Doug Hamilton wasn’t alone in a dark alley when he was attacked on Capitol Hill last year.
Last July, he was walking with two female friends when a stranger, who had repeatedly asked the trio intrusive questions about their sexual orientations, punched him in the chest and underneath the chin.
When Hamilton, a 52-year-old gay man, was knocked to the ground at the corner of Minor and Pike, sustaining a concussion, it was still light outside.
The next day, while waiting for a light to change, he started having a seizure. He was standing just across the street from the Capitol Hill apartment building he’s called home for the past 13 years.
Hamilton didn’t speak out about the experience at the time, even though he was involved with LGBTQ advocacy group Equal Rights Washington. He didn't want other people or the press to know that he was a hate-crime victim.
“It was too personal,” he says.
It turns out he's not alone. There is strong anecdotal evidence that anti-LGBTQ violence is rising in Capitol Hill, Seattle’s historically gay neighborhood.
Aleksa Manila, a local drag queen and counselor, was at Neighbours Nightclub last New Year’s Eve when she heard a fire alarm go off. She and her boyfriend were among the last to leave that night, the dance floor wet from sprinklers. She assumed the alarm was accidental, caused by someone’s tipsiness.
It wasn't until her phone was flooded with media phone calls the next day that she realized the bizarre end to the evening’s jubilations was an attempted arson; a gallon tank of gas deliberately spilled on a carpeted staircase that jeopardized the lives of the more than 700 people celebrating in Capitol Hill’s historic gay nightclub.
In June, Dwone Anderson-Young and Ahmed Said, two young gay men, joined a growing list of LGBTQ victims when the pair were shot and killed in the Central District. They had spent the night dancing at RPlace, another popular Capitol Hill gay bar where they were regulars.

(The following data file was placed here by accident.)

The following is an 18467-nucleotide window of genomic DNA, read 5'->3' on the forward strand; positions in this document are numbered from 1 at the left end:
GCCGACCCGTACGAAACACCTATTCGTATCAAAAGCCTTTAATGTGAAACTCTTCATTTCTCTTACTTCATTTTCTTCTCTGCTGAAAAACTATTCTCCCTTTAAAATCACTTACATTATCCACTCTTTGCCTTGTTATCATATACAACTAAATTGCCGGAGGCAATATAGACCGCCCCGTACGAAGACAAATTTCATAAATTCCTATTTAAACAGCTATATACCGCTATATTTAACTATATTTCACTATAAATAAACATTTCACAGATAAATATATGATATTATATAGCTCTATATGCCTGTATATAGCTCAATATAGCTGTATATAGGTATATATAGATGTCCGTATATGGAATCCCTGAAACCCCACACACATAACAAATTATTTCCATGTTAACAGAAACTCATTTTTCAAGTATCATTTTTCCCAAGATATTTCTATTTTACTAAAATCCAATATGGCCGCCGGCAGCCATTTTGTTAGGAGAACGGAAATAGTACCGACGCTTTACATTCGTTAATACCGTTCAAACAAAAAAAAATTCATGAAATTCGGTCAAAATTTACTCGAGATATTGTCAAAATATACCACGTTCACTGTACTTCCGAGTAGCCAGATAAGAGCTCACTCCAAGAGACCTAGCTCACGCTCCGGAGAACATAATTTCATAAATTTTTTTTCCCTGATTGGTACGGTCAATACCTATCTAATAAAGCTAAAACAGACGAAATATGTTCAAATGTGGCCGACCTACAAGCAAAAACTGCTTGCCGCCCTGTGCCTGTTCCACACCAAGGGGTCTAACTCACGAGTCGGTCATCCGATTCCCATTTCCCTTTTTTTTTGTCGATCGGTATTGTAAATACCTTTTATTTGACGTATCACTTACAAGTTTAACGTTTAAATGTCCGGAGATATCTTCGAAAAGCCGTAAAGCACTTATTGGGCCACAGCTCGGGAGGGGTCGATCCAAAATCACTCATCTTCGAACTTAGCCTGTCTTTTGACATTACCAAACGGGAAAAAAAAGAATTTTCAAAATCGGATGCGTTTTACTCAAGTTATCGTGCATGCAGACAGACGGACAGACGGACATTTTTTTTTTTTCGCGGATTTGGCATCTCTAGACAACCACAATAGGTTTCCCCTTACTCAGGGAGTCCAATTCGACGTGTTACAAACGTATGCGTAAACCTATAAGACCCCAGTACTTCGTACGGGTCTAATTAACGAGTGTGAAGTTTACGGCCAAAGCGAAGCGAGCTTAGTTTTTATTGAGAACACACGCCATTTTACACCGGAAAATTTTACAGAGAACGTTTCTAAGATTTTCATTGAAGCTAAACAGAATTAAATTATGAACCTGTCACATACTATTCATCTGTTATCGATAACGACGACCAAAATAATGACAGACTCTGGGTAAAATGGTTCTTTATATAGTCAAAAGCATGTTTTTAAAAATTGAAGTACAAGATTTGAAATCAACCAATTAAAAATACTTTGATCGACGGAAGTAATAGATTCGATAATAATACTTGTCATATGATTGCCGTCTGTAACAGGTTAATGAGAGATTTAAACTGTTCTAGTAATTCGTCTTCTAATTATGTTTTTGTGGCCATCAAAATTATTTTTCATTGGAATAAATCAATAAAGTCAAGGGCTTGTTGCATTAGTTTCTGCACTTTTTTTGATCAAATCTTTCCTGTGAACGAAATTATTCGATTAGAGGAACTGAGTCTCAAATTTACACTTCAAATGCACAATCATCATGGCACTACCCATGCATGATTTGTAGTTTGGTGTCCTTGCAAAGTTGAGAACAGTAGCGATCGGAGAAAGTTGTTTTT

RPlace security guard Martine Saphiloff, a mother of four kids, remembers catching the boys trying to sneak in with fake IDs. “This still ain’t you,” she would scold, handing a fake back.
But when the two finally came of age, they never caused problems. “They were just here to dance,” Saphiloff said. “For them to end the way they ended; it was traumatic.”
Then there are the incidents that don’t make headlines. Members of the LGBTQ community, for example, say verbal harassment on the streets and in Capitol Hill bars has gotten worse too in the last year.
“I used to hear dyke and fag once every couple of months [in bars] — now I hear it nightly,” says Neighbours spokesperson, Shaun Knittel.
Local drag queen Jessica Paradisco says that, in the last year, it’s become common for his LGBTQ friends to be verbally harassed through car windows while walking on the Hill at night — even windows that belong to cab drivers. Paradisco says that cabbies have hit on, tried to unfasten their pants or masturbated while driving he and his friends home.
These days, he walks home on well-lit streets like Broadway — usually with other people — avoiding places that can be dangerous after dark, like Cal Anderson Park.
Across Seattle, the latest FBI data shows a strong increase in LGBTQ hate-crimes: Between 2011 and 2012, the number reported jumped from 6 to 19.
A recent Seattle Times piece used this data to claim that Seattle had the third-highest rate of anti-LGBTQ hate crimes among large U.S. cities in 2012 — even though the FBI actually discourages using their data alone to derive rankings and conclusions about national trends.
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